Finding a Statistical Job
This is a general guide for people who are currently seeking employment of a statistical nature, or thinking about doing so. A PDF version (about 100 KB) of this guide, suitable for printing, canbe downloaded. For our other guides, please see the Careers in Statistics homepage.
Looking for suitable employment is often a difficult task, but the rewards can be lifelong! You need to consider your options very carefully, so that you make the right decision for you. With this in mind, you should always leave yourself plenty of time to look for a position, statistical or otherwise, so that you need not make any hasty decisions. Several months before you require work, you should begin preparing yourself for applying for jobs. First, you should bring your CV up to date, or write it from scratch if you have not already done so. Our website contains a list of internet sites giving advice on CV writing. Then look for sources of job advertisements for your preferred career. And discuss your plans with a careers adviser if possible.
Remember that few people are successful with their first job application - do not get downhearted if you are not offered the first (or second, or third ...) job that you have applied for. Indeed, you could find that you would not wish to accept some jobs you have applied for. This might well be the outcome of an interview, which can be just as much the process of you interviewing the organisation as them interviewing you. Or you might be able to tell it from the further particulars that are usually made available to applicants, which give far more information than can be included in a job advertisement. These are just some of the reasons why you need to start applying as early as possible.
What range of statistical jobs is typically available?
The short answer is a WIDE range!
Statistical jobs can take different forms. There are, of course, permanent positions. But there is also temporary work of various kinds, including quite highly responsible professional work on short-term contracts. In addition, students (and others) are likely to be interested in summer work.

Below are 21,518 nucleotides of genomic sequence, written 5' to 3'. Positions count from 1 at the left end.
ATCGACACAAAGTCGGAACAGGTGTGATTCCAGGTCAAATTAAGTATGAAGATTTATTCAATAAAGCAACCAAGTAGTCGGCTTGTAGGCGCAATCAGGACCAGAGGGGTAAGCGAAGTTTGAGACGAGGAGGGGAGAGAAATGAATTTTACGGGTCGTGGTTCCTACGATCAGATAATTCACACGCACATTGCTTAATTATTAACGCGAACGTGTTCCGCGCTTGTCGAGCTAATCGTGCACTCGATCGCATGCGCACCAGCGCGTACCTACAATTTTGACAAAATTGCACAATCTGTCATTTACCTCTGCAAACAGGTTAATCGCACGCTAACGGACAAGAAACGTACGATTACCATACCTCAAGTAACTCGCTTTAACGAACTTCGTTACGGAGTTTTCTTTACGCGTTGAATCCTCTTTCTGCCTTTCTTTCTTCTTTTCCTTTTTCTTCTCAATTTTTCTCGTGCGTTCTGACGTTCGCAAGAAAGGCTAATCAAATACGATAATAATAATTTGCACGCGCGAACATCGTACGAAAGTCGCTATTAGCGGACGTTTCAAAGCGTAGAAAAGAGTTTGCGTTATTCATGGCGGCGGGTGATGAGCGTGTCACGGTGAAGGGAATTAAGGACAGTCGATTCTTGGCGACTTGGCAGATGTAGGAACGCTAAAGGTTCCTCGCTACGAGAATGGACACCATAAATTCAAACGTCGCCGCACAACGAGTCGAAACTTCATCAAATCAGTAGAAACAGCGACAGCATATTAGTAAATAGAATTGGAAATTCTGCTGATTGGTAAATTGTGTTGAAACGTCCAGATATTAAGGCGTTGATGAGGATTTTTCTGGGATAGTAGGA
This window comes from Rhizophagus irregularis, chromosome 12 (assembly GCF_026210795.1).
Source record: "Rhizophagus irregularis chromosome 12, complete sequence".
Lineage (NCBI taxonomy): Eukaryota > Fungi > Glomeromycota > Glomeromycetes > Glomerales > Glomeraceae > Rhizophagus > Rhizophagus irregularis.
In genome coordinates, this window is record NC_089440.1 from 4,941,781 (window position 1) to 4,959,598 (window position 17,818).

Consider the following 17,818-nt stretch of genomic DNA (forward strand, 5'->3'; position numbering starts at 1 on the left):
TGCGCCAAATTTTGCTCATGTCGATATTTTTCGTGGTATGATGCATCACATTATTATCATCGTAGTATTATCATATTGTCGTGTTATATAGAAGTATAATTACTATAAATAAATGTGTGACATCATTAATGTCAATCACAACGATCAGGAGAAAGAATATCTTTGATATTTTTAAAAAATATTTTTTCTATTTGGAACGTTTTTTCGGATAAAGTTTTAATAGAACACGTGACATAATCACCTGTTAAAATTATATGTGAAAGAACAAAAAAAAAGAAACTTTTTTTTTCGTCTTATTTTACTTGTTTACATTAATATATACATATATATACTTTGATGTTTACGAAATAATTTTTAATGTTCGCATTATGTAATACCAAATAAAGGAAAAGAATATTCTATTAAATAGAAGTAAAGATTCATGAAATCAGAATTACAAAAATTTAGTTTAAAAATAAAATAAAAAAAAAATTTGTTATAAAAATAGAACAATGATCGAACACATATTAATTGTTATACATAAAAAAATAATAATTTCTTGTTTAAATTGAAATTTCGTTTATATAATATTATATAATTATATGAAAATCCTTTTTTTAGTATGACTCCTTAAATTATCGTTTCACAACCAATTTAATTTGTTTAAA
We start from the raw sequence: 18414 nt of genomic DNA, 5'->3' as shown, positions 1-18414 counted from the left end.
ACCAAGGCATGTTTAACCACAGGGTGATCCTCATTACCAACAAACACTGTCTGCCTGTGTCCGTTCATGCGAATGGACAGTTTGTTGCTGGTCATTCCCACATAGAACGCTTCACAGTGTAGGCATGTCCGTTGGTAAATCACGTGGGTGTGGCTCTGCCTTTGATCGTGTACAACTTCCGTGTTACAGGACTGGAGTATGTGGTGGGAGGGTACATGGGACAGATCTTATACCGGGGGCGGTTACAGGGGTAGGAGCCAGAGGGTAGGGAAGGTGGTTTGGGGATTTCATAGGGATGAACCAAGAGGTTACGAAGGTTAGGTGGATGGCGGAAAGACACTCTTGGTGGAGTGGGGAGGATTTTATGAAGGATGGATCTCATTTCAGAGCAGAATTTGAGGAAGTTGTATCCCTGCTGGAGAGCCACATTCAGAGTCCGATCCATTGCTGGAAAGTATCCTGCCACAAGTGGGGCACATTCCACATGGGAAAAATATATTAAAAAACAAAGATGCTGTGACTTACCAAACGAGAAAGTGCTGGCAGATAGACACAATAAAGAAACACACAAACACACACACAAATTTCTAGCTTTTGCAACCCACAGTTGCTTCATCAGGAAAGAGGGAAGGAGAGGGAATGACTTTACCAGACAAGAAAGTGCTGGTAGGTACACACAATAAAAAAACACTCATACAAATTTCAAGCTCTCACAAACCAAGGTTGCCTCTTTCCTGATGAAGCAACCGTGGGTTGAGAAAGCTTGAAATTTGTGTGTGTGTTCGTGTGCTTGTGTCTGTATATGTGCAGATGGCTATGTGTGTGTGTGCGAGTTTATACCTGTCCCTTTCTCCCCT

As demonstrated on our website, statistics has many application areas, such as health, biology, industry, government and education, to name just a few! Links to in-depth details on a number of statistical careers are provided on our Careers in Statistics homepage.
What qualifications are typically required?
It is possible to enter a statistical career as a school leaver, perhaps by becoming a statistical assistant and working up through an organisation with on-the-job training. Reasonably good school-leaving qualifications are likely to be required, particularly in mathematics and in English (statisticians do not only have to be able to count, they also have to be able to write good and well-argued reports on their findings!).
However, serious recruitment to the profession of statistician is usually at graduate or even post-graduate level. Recruitment for most of the careers discussed on our website is likely to be at this level - most organisations mainly recruit graduates. So most prospective statisticians get a degree first. Please see our page for prospective undergraduates or our page for prospective postgraduates for further details about degrees in or involving statistics.
A major employer at graduate level is the government statistical service and there are corresponding opportunities in many branches of local government and government agencies. More generally, employment of graduate statisticians is widespread throughout industry, business and commerce, in both the private and public sectors.